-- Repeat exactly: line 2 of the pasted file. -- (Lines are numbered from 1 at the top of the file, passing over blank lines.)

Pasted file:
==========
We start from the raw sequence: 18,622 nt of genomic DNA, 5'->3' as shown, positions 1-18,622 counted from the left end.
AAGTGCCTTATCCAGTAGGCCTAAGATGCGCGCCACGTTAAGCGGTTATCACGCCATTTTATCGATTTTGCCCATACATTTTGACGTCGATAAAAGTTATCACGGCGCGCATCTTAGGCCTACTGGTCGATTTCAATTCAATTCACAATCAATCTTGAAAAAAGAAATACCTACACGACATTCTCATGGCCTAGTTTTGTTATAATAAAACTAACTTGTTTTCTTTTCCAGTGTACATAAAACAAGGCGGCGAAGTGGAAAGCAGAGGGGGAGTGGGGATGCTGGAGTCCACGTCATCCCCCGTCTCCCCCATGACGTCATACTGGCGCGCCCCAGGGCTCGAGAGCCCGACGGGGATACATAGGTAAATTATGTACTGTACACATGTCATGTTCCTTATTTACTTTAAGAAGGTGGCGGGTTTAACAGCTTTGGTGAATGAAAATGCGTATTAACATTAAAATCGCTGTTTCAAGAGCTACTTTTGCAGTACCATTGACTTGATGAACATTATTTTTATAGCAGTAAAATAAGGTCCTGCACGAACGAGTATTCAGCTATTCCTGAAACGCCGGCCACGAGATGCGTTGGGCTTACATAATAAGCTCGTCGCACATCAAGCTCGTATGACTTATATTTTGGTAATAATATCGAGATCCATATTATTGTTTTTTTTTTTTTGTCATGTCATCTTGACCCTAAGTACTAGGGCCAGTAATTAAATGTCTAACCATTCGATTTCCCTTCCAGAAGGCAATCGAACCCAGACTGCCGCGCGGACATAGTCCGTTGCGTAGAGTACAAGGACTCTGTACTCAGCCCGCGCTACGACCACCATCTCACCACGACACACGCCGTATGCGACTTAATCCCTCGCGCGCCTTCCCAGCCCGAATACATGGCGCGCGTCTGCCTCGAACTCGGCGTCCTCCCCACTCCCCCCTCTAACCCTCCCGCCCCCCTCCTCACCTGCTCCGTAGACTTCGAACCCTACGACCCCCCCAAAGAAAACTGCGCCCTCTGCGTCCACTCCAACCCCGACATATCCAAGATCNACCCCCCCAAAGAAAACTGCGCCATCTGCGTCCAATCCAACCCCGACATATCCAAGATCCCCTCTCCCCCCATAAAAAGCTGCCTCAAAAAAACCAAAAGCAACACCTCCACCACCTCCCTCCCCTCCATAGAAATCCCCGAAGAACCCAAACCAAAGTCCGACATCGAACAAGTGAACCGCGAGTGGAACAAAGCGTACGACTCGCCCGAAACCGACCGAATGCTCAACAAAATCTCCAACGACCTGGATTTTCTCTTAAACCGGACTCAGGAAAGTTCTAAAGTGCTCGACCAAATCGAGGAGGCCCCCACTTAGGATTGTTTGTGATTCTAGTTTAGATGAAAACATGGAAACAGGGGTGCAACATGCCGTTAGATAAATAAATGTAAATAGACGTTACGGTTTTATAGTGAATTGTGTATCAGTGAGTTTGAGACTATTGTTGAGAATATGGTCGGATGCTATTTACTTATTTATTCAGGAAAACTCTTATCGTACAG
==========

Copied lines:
AAGTGCCTTATCCAGTAGGCCTAAGATGCGCGCCACGTTAAGCGGTTATCACGCCATTTTATCGATTTTGCCCATACATTTTGACGTCGATAAAAGTTATCACGGCGCGCATCTTAGGCCTACTGGTCGATTTCAATTCAATTCACAATCAATCTTGAAAAAAGAAATACCTACACGACATTCTCATGGCCTAGTTTTGTTATAATAAAACTAACTTGTTTTCTTTTCCAGTGTACATAAAACAAGGCGGCGAAGTGGAAAGCAGAGGGGGAGTGGGGATGCTGGAGTCCACGTCATCCCCCGTCTCCCCCATGACGTCATACTGGCGCGCCCCAGGGCTCGAGAGCCCGACGGGGATACATAGGTAAATTATGTACTGTACACATGTCATGTTCCTTATTTACTTTAAGAAGGTGGCGGGTTTAACAGCTTTGGTGAATGAAAATGCGTATTAACATTAAAATCGCTGTTTCAAGAGCTACTTTTGCAGTACCATTGACTTGATGAACATTATTTTTATAGCAGTAAAATAAGGTCCTGCACGAACGAGTATTCAGCTATTCCTGAAACGCCGGCCACGAGATGCGTTGGGCTTACATAATAAGCTCGTCGCACATCAAGCTCGTATGACTTATATTTTGGTAATAATATCGAGATCCATATTATTGTTTTTTTTTTTTTGTCATGTCATCTTGACCCTAAGTACTAGGGCCAGTAATTAAATGTCTAACCATTCGATTTCCCTTCCAGAAGGCAATCGAACCCAGACTGCCGCGCGGACATAGTCCGTTGCGTAGAGTACAAGGACTCTGTACTCAGCCCGCGCTACGACCACCATCTCACCACGACACACGCCGTATGCGACTTAATCCCTCGCGCGCCTTCCCAGCCCGAATACATGGCGCGCGTCTGCCTCGAACTCGGCGTCCTCCCCACTCCCCCCTCTAACCCTCCCGCCCCCCTCCTCACCTGCTCCGTAGACTTCGAACCCTACGACCCCCCCAAAGAAAACTGCGCCCTCTGCGTCCACTCCAACCCCGACATATCCAAGATCNACCCCCCCAAAGAAAACTGCGCCATCTGCGTCCAATCCAACCCCGACATATCCAAGATCCCCTCTCCCCCCATAAAAAGCTGCCTCAAAAAAACCAAAAGCAACACCTCCACCACCTCCCTCCCCTCCATAGAAATCCCCGAAGAACCCAAACCAAAGTCCGACATCGAACAAGTGAACCGCGAGTGGAACAAAGCGTACGACTCGCCCGAAACCGACCGAATGCTCAACAAAATCTCCAACGACCTGGATTTTCTCTTAAACCGGACTCAGGAAAGTTCTAAAGTGCTCGACCAAATCGAGGAGGCCCCCACTTAGGATTGTTTGTGATTCTAGTTTAGATGAAAACATGGAAACAGGGGTGCAACATGCCGTTAGATAAATAAATGTAAATAGACGTTACGGTTTTATAGTGAATTGTGTATCAGTGAGTTTGAGACTATTGTTGAGAATATGGTCGGATGCTATTTACTTATTTATTCAGGAAAACTCTTATCGTACAG